Friday, March 17, 2000
Fines imposed on 1 River Road
The conservation commission has slapped a dual fine on Boston Gas Company and Chip Orcutt, owner of property at 1 River Road. The site was turned down last year as a possible cell tower location, in part, because it contained an illegal underground oil tank. Once the offending tank had been removed, Orcutt contracted with the utility to install a gas line to the small business office on the property.
At its March 9 meeting, the commission levied two $1,000 fines because of the utility's failure to file the required application for permission to construct a gas line within the wetlands buffer zone until 30 days after the work had actually been completed. The company's delinquency was brought to the commission's attention by Orcutt after the fact. The owner reported that his agreement with Boston Gas had indicated that all necessary permits would be obtained before construction began, and that he had not realized until a month later that they had not met the requirement.
A gas company representative explained, "This was a rush job.We didn't realize we were in the buffer zone." Commissioner John Lee asked blandly, "What did you use for a plan then?" Caught off guard, the agent admitted, "We eyeballed it.It's sad to say, it was an oversight." Lee followed up with the comment, "It seems odd to me that you would do a job without a plan." The agent's final attempt was, "We didn't see it as a job, but as a service."
Following the exchange, conservation administrator Katrina Proctor said the commission's decision should rest on a determination as to whether or not the commission would have approved the plan, had it been submitted in timely fashion. Board member Jo Rita Jordan declared that, at the least, the commission would have insisted on conditions for construction, while commissioner Sylvia Willard said the issue was that ConsCom was given no choice in the matter.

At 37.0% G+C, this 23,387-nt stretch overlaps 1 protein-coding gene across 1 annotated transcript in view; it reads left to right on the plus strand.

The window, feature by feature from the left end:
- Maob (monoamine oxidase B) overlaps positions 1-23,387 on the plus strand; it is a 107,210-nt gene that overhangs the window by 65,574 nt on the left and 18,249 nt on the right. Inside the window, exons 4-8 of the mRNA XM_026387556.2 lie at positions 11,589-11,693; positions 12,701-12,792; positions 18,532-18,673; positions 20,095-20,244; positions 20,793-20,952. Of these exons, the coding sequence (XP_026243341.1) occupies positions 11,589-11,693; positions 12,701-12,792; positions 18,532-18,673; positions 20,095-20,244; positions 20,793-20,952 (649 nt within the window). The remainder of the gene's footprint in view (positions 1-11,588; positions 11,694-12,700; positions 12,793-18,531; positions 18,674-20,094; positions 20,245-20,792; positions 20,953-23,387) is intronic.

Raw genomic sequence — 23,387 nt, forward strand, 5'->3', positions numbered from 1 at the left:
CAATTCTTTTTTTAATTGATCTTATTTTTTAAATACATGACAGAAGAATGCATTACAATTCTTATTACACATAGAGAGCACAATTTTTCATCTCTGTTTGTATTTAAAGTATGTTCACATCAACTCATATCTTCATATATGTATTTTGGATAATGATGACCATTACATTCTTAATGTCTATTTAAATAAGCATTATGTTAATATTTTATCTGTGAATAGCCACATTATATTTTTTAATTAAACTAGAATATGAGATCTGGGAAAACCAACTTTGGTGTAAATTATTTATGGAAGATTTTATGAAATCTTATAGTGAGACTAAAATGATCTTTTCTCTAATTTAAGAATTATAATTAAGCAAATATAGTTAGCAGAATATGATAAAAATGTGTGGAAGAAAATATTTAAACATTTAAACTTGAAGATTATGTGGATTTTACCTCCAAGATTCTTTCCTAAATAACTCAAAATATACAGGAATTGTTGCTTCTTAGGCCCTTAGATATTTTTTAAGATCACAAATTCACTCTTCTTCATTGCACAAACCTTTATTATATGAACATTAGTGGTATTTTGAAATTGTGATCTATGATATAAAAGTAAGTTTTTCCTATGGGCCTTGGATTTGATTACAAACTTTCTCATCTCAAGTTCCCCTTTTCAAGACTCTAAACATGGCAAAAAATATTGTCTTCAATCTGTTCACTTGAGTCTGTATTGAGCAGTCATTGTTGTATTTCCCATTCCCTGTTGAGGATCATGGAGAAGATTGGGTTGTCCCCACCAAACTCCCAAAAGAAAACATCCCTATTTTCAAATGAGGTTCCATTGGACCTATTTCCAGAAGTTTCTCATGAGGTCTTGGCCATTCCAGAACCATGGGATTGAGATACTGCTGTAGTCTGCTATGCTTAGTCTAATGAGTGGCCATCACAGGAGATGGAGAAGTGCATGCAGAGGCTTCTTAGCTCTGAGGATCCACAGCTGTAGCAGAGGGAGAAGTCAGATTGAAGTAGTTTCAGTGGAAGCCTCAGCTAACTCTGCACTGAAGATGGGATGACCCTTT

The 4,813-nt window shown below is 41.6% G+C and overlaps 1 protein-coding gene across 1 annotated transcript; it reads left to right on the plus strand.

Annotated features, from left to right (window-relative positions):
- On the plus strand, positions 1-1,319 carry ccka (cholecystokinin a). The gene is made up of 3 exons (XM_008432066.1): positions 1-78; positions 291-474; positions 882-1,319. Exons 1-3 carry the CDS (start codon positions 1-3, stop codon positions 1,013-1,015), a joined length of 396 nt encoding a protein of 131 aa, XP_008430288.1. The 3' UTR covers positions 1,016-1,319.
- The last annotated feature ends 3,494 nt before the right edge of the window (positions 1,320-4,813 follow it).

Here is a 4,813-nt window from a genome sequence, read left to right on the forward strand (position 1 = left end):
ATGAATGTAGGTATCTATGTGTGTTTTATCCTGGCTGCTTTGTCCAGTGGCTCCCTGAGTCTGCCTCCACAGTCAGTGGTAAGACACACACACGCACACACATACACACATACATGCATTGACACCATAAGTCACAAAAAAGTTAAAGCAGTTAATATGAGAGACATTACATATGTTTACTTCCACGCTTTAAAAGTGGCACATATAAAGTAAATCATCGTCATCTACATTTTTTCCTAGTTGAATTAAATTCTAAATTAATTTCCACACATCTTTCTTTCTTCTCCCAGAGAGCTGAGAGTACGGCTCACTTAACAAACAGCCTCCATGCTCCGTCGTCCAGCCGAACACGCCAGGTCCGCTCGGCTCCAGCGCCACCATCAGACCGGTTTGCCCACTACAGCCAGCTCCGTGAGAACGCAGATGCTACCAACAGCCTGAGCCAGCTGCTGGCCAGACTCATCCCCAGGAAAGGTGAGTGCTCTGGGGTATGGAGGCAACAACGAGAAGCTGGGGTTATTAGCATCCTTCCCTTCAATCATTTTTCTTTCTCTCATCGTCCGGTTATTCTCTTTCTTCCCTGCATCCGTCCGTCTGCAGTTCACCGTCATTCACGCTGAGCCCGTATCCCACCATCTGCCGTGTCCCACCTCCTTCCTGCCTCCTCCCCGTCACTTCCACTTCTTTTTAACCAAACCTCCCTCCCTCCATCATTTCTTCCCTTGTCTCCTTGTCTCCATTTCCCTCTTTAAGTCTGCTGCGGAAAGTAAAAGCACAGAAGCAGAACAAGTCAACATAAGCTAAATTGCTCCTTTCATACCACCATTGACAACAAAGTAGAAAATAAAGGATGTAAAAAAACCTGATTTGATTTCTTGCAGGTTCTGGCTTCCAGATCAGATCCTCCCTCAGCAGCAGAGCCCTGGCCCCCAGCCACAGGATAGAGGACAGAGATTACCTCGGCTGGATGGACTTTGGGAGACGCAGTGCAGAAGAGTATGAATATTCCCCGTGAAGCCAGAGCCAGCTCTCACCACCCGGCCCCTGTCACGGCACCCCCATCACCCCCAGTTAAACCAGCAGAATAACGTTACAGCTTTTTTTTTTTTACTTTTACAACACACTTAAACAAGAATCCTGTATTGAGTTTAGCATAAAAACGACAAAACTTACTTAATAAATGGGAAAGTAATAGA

Regarding the matter of punishment, commissioner Eric Jensen insisted the gas company should be made aware that its sloppy procedures would not be tolerated, while Jordan questioned whether legal responsibility could be transferred from owner to contractor.
As to the amount, Proctor informed the board that under the Wetland Protection Act (WPA), the board could levy a $25 fine for the first day of the offense, $100 for the second and up to $300 for each day thereafter. Commenting that both parties had committed a violation, Chair Carolyn Kiely suggested fining both. Lee obliged by moving that a relatively modest $1,000 be assessed on each, and the motion passed unanimously.
Nathan Lane resident stumped
The second applicant of the evening was a sprightly new homeowner and mother who wanted to remove some mature trees, their stumps and brush between her house and the nearby wetland. Liz Price of Nathan Lane explained that she was worried about trees falling on the house and also wanted her children to be able to play in the back yard. "It's not an enormous area," she commented, adding that she was new to the suburbs and knew nothing about WPA issues. "I don't feel that I'm doing something bad," she pled.
Commissioner Jensen then took time to explain both the habitat and aesthetic issues involved. Most important was the fact that trees and shrubs keep fertilizers and other contaminants out of the wetland, so if the board should okay the removal, they would insist on revegetation. As for other considerations, he reminded her of the historical significance of white pines in New England, concluding, "They really are magnificent trees." Commissioner Tom Brownrigg added a little pressure saying Price already had a beautiful front lawn and, if the property were his, he wouldn't worry about the back.
Comments from Willard and Lee confirmed that the board would want to see a landscape plan to include the planting of large shrubs before making a decision. "I want to tell you we probably will not okay removal of the stumps in any case," Lee warned. The public hearing was continued to 8:30 on March 23.
In response to frequent protestations of homeowners when confronted with WPA requirements, and to better inform the public about the imposition of fines (such as those imposed recently on Boston Gas Company and Jonathan Sachs) for failure to follow prescribed procedures, the board approved distribution of two informational documents. One will be given to all new homeowners, while the other will remind area contractors of their responsibility to inform clients concerning the law.
© 2000 The Carlisle Mosquito